Car company of the year: Hyundai-Kia Automotive Group

The UK’s oldest motoring magazine, Autocar, has named Hyundai-Kia as its Car Company of the Year at its annual award ceremony in Westminster London, England. The annual Autocar awards event is widely considered Europe’s most prestigious industry accolades ceremony and is where the European Car of the Year Award winner is announced.

Citing the Korean giant’s “mind-blowing” ambition, editor Chas Hallet presented the title to Mr. Nam-Yong Kim, President of Hyundai-Kia’s European Research and Development Centre in Germany.

Hallett commented, “When the irrepressible Hyundai-Kia group started talking, just a few years ago, about wanting to become the world’s fifth largest car company behind Toyota, GM, Ford and Audi-VW, many of us were sceptical.


“Then the Korean group got serious. They hatched a plan to assemble a European design and engineering team to conceive a range of models for Europe. Boldly, they challenged the VW Golf and Ford Focus head on, building cars that looked as good and worked as well – and offering them with a far longer warranty, just for good measure.

“They began to acquire a reputation as the Eastern marques that would bring forth bold design concepts, much as Citroën has been doing in Europe, and they built separate factories for Hyundai and Kia in lower-cost Eastern Europe, servicing both operations from handily placed engine and gearbox plants,” he added.

The product of a merger in 1998, Hyundai-Kia currently dominate the Korean domestic car market with an 80 per cent share and this year became the world’s fifth largest car-maker, according to Automotive News in the US.

With plants in North America, China, Europe and other locations including Russia, the Middle East and South East Asia, Hyundai-Kia have climbed into the top ranks of the world’s biggest car companies in less than 50 years. Both companies began making automobiles in the 1960s and didn’t start exporting their products until the 1980s.

Kia currently builds its very successful cee’d family and Sportage SUV models at its state-of-the-art factory in Zilina in the Slovak Republic, and construction of a plant in Georgia, USA is nearing completion.

President Nam-Yong Kim commented, “This recognition of the efforts of everyone within Hyundai and Kia is a great honour, coming from such a renowned publication as Autocar. This is a significant recognition of the determination of our Chairman, Mr. Mong-Koo Chung and all of our people to firmly put the Korean automotive industry on the global map.”

28 thoughts on “Car company of the year: Hyundai-Kia Automotive Group

  1. After looking at a picture of the Opel Astra, I’ve determined that the car next to the pro_ceed is in fact an Opel Astra. But that is irrelevant to this store. himi?

  2. Nope Greg, check again, it’s not an Opel! it’s a hyundai i30. The story relates not only to Kia but Hyundai as well, so I included cars from H-K group in the image.

  3. Congratulations on your order Richard! Let us know about it and feel free to join our cee’d/pro_cee’d/cee’d SW forums!

    Thats right, Hyundai is bringing the i30 wagon to US and Canada and they will sell it as Elantra Touring.

  4. i actually like the elantra touring/i30. with the optional 18″ wheels & sport suspension pkg (which lowers the car) it looks quite nice.

  5. For Kia it’s an Important Award . I’am waiting to see new two cars from KIA the B segment ,it’s the new Fiesta rival and the smaller car than picanto with 8 cc 3 cylider engine. Kia annocned to shock the world with these cars. GOOD LUCK KIA . DARREN FROM MALTA.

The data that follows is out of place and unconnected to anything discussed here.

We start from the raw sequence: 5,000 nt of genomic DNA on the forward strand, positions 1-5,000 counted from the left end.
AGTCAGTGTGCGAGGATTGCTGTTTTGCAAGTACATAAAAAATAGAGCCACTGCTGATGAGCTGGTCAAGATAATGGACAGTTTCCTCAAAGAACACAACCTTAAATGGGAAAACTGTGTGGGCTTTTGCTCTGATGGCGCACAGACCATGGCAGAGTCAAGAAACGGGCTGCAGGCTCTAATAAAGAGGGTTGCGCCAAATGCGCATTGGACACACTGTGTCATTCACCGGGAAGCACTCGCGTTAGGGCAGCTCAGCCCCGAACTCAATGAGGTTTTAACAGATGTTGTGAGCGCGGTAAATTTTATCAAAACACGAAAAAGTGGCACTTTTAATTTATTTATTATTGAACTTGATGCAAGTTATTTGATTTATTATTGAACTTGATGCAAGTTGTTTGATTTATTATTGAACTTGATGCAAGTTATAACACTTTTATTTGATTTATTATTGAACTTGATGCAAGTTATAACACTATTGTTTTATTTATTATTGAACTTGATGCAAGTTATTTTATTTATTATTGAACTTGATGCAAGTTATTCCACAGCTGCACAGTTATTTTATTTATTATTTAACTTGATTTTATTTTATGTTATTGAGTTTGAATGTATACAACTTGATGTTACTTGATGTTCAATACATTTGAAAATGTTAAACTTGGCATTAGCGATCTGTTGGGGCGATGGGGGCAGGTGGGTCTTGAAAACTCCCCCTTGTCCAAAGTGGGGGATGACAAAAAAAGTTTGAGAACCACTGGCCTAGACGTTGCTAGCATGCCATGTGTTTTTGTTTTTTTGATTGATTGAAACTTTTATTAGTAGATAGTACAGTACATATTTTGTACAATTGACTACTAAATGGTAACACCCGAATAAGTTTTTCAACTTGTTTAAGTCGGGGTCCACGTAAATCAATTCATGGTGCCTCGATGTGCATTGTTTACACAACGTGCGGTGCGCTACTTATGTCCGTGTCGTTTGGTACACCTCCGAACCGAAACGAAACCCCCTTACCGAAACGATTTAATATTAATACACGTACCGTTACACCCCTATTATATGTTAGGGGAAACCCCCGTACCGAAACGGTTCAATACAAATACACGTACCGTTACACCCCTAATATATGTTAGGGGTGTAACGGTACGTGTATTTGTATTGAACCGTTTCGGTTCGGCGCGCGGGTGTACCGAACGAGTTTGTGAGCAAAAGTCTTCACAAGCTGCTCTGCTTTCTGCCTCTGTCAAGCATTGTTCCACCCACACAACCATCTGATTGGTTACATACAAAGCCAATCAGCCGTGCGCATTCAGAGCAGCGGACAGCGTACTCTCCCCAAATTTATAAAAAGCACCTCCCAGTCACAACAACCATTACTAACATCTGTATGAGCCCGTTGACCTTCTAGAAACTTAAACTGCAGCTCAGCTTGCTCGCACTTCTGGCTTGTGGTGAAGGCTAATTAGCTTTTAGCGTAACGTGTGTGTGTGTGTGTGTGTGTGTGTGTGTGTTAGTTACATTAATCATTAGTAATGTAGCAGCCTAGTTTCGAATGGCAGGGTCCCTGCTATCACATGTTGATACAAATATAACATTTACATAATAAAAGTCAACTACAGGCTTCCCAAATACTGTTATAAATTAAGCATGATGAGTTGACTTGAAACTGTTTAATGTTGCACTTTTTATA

6. Ooh boy, a 3 cylinder. That is what they put in most outboard boat motors. 75 horses of pure ****.

  7. Greg, what prompted such a negative response there? 3 cylinder motors are not uncommon and if it’s comparable to other offerings in that market there’s nothing wrong with it in the least. For crying out loud, the guy who posted that is from Malta where such vehicles are not uncommon at all.

  8. I am not “power V8 hungry” as some people suggest, but I think that using smaller 4 cylinders is better than using only 3 cylinders. Honestly, a .8L 4 cylinder has more power and better fuel efficiency than a .8L 3 cylinder engine. When are we going o be putting V2 riding lawnmower engines in our cars? Hey, they can produce 30 HP, why not???

  9. Any links to back that up Greg? It’s completely unsupportable, but I’d like to know if you can provide anything except your bias as evidence.

  10. Once you slow the 4 down where the frictional losses are the same for the motor, then the alternator, waterpump, etc would be turning slower, thus more mpg, plus the mechanical advantage- extra spark plug, more flow, etc. Plus, the 3 cylinder has to run at a higher RPM than the 4 cylinder. The 4 cylinder has smaller pistons than the same size 3 cylinder, less fuel is needed to power it. Hence, .8L 4 cylinder has better horsepower and fuel efficiency than a .8L 3 cylinder.

  11. In a *car* which is traditionally heavier than a motorcycle, given 2 engines of the same size and differing in that one has 3 cylinders to the others 4, the 3 cylinder will probably (almost definitely) be torquier. A car like the one in question using the 3 cylinder is likely to be used in an environment where torque to get up and moving from stop to stop trumps overall horsepower. A small 4 cylinder engine needs to rev pretty high to make adequate torque. The 3 cylinder would be more drivable overall and if anything, may lack on the top end. That’s fine because top end is not a big concern for people buying a car in that class. A 3 cylinder motor is also cheaper to build since you’re losing 4 valves, an injector, a connecting rod, a piston, and some rings. You also require less machining for the block, and can use shorter cams and crankshaft and the whole package can weigh less. In a small car every pound/kilo can count. The 3 cylinder will typically rev at lower rpms in normal driving due to higher torque and *that* will help realize the fuel economies you want in a car like that.